Between them the games contain around 29,000 built-in puzzles and many games can read in external puzzles and solve them. In addition, Minesweeper, Scrabbler and Sumpuzzle do not contain predefined puzzles but instead generate new ones every time they are run. Jigsaw can generate a large range of patterns to use as puzzles and can read external images.
One of the aims of the games is to help players to learn how to solve the puzzles. Every game has a hint button labelled with a wand icon. When the button is clicked the program will apply its solving algorithms to the current state of the puzzle and display the result by colouring the candidate buttons. Green coloured candidates are the "reason" why the algorithm is applicable and the red candidates are the ones which can be deleted. For some games the reasons are too complicated to be shown. When the hint is active the wand slopes backwards and if players middle mouse click on the backward sloping wand an information box explaining the hint will appear. A left click on the backward sloping wand will cause the red candidates to be deleted.
The programs can solve all the puzzles using only the hint algorithms. Indeed, the puzzles were created by finding patterns of clues that the programs could solve. However, it is theoretically possible that players may partially solve a puzzle and then find that pressing the hint button does not produce a regular hint. This is because each hint algorithm requires particular patterns/configurations of the puzzle in order to operate, and if none of those are present they would not be able to function. Most games using candidates have a fallback procedure for this possibility: they simply supply display a hint in which the answer for a cell is shown as a "cause" and all the other candidates in the cell are marked in red and will be deleted when the hint button is pressed. When a game has to cheat in this way the algorithm "name" is displayed as "**".
As far as possible the user interface has been made consistent between games. Please see the adjacent figure in which as an example we show a screenshot from the sudoku game.
A screenshot from sudoku showing an active Naked Pairs hint. The large digits are the current answers and the small digits are the remaining candidate answers for the individual squares. Where possible the hint display colours the candidates providing the "reason" for the hint in green and the candidates that can be deleted are coloured red. In row 9 there are two squares which contain only 2 different candidates (2,9, shaded green). As they are the only remaining candidates in these squares, they must be their answers. Therefore the other 2s and 9s in the row (shaded red) can be deleted.
The puzzle icon at the top left is a menu used for selecting options, loading and saving files, and configuring the game. It also includes a help option which summarises the use of each game. The button to its immediate right is the game's identifying icon. It is used within the game to load a new puzzle. For all games a left-click on this button will load a randomly chosen puzzle and for most games a right-click will load the next puzzle in sequence. Image files for these game icons are included in the download and can be arranged externally as the shortcut icon for launching the individual games.
Other buttons are used for requesting hints (wand), checking for errors (thumb) and showing the puzzle solution (sad smiley). Where relevant, immediately to the right of the sad smiley is a box for entering specific puzzle numbers so that they can be loaded. Other numbers show scores and clock ticks. The function of each button can be discovered by clicking on it with the middle mouse button. This causes an information box (see Button Info figure) describing the button to pop up.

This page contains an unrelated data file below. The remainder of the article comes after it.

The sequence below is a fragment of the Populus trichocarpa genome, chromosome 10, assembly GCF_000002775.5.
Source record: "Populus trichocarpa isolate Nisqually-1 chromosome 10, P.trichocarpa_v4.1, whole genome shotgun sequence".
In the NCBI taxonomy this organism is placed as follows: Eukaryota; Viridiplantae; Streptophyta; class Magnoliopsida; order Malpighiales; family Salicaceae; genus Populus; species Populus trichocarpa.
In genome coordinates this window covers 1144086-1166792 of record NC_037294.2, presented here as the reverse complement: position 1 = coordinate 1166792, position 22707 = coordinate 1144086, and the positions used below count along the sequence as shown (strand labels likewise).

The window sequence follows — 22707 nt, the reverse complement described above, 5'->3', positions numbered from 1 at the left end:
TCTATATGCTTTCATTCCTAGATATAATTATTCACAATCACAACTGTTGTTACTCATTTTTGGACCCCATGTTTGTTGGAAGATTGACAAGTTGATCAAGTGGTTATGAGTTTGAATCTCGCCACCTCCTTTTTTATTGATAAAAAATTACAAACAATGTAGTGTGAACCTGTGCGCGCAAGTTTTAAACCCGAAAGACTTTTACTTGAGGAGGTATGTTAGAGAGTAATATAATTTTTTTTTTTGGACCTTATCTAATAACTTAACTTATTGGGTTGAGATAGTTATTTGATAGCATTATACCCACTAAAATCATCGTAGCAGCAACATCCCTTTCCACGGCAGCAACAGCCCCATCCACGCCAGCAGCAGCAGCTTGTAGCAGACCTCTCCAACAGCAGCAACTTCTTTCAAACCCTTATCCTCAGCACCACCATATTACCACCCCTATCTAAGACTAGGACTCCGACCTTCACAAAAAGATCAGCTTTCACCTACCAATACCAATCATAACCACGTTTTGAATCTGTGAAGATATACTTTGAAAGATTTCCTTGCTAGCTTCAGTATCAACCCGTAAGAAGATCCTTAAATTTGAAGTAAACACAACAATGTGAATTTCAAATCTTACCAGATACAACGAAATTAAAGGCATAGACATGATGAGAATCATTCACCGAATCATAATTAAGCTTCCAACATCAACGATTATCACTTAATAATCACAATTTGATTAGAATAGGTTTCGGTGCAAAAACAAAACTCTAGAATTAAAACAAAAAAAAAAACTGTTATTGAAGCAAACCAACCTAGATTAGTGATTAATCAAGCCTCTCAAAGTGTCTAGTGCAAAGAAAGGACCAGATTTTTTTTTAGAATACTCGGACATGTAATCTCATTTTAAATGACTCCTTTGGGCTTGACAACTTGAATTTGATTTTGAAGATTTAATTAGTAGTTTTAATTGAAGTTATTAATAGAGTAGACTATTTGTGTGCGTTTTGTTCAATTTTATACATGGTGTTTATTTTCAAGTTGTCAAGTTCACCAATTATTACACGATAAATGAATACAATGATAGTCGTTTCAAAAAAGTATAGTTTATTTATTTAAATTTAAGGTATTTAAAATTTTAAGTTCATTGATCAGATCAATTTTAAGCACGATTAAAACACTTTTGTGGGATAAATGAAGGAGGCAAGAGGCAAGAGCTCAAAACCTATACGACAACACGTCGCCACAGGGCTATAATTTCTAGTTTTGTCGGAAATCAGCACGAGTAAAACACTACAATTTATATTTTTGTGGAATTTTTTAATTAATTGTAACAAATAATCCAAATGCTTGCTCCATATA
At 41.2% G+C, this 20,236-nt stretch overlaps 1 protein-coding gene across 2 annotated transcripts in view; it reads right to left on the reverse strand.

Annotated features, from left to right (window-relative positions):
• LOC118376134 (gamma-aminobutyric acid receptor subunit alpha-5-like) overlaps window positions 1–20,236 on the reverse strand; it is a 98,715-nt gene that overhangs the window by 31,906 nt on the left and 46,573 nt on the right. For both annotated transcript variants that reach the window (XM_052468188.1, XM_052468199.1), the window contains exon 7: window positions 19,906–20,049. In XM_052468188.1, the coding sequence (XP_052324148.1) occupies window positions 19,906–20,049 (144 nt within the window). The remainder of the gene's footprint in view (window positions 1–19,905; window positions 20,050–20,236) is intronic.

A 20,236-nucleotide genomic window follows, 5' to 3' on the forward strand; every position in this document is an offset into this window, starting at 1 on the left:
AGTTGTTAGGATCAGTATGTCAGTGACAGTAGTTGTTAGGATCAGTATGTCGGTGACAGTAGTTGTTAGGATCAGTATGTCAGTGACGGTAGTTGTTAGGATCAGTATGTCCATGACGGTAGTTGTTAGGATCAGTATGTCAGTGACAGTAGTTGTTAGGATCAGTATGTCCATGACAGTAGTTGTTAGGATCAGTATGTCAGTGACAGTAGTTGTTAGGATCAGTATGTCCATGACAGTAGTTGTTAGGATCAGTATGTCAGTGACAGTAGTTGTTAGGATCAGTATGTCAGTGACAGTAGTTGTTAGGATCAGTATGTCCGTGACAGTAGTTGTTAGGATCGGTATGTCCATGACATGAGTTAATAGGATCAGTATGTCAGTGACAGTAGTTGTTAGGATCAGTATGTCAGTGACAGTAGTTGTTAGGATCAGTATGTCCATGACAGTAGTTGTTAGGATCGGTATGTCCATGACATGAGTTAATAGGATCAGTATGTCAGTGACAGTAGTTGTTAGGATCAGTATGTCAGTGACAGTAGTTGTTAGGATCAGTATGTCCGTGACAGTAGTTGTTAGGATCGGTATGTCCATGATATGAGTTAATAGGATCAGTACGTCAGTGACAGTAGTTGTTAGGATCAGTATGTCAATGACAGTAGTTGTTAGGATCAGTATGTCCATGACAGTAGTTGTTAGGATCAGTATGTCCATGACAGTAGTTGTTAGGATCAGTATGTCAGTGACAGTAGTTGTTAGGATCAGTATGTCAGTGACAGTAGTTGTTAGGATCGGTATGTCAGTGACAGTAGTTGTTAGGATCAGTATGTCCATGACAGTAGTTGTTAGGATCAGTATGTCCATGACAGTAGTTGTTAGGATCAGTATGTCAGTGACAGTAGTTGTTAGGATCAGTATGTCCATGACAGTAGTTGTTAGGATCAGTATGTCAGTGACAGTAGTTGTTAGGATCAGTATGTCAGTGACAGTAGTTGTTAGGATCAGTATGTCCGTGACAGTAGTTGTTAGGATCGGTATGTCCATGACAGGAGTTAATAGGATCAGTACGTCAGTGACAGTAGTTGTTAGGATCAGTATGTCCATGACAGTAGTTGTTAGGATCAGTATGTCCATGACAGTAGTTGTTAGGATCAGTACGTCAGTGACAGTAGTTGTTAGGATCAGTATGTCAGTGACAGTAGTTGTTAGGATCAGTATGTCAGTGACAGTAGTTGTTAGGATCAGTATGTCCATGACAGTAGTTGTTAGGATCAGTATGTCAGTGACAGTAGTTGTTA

An information box describing a currently active hint (here the Naked Pairs algorithm). These boxes can be popped up by clicking middle mouse on the wand icon when a hint is active and the wand is sloping backwards.
When a hint is shown the wand icon switches to slope backwards. When it is in that position clicking on it with the middle mouse button will cause an information box giving a brief explanation of the hint to pop up (see Hint Info figure).
At any time the player can click on the thumb icon and the program will check the current state of the puzzle for errors. If errors are found they are highlighted and the thumb icon turns to the thumbs down position. A further click on the thumb will remove all the incorrect answers.
The configuration values set in the games' main menu can be saved so that they are used next time the program is started. Almost all the games have an option in the main menu for setting the font size. Note that the font size choice will determine the size of many of the components that make up the game window. Once choices like this have been made players need to use the "Save Settings" option in the same menu if they want the program so use the current configuration next time the program is used.
Installation is achieved by use of the pzl_installer program. This will create a hidden directory (.pzl) in your home directory and there copy over all the required files.
The programs are normally activated using the pzl_launcher program. On many Linux flavours pzl_installer will also create a Desktop launcher for pzl_launcher and also add it to the Games menu.
When a game, say sudoku, is activated for the first time it will create an eponymous directory in .pzl ie .pzl/sudoku. If a player saves a sudoku game it will be stored in directory .pzl/sudoku/SAVES. As mentioned in The Interface players can configure many aspects of each game, and, using the "Save Settings" option in the game, can save that configuration for use in the future. Until they do this the configuration file will not exist and the program will always start with its default settings. That configuration file (always named preferences.txt) is also stored in the eponymous directory for the game and the program will read and apply it each time it is started.
An example configuration file for the program gol is shown below.
max_ticks 50 cell_size 5 edge_wrapping wrapping_on font_size 1 Born_Colour yellow selection_mode Select margin_size 10 pattern_files /home/me/.pzl/gol/RLE delay 100 max_cells 90000 pattern_name Glasses Survived_Colour red max_ani_time 10 set_colour Born_Colour Table_Colour black
The configuration file for program gol.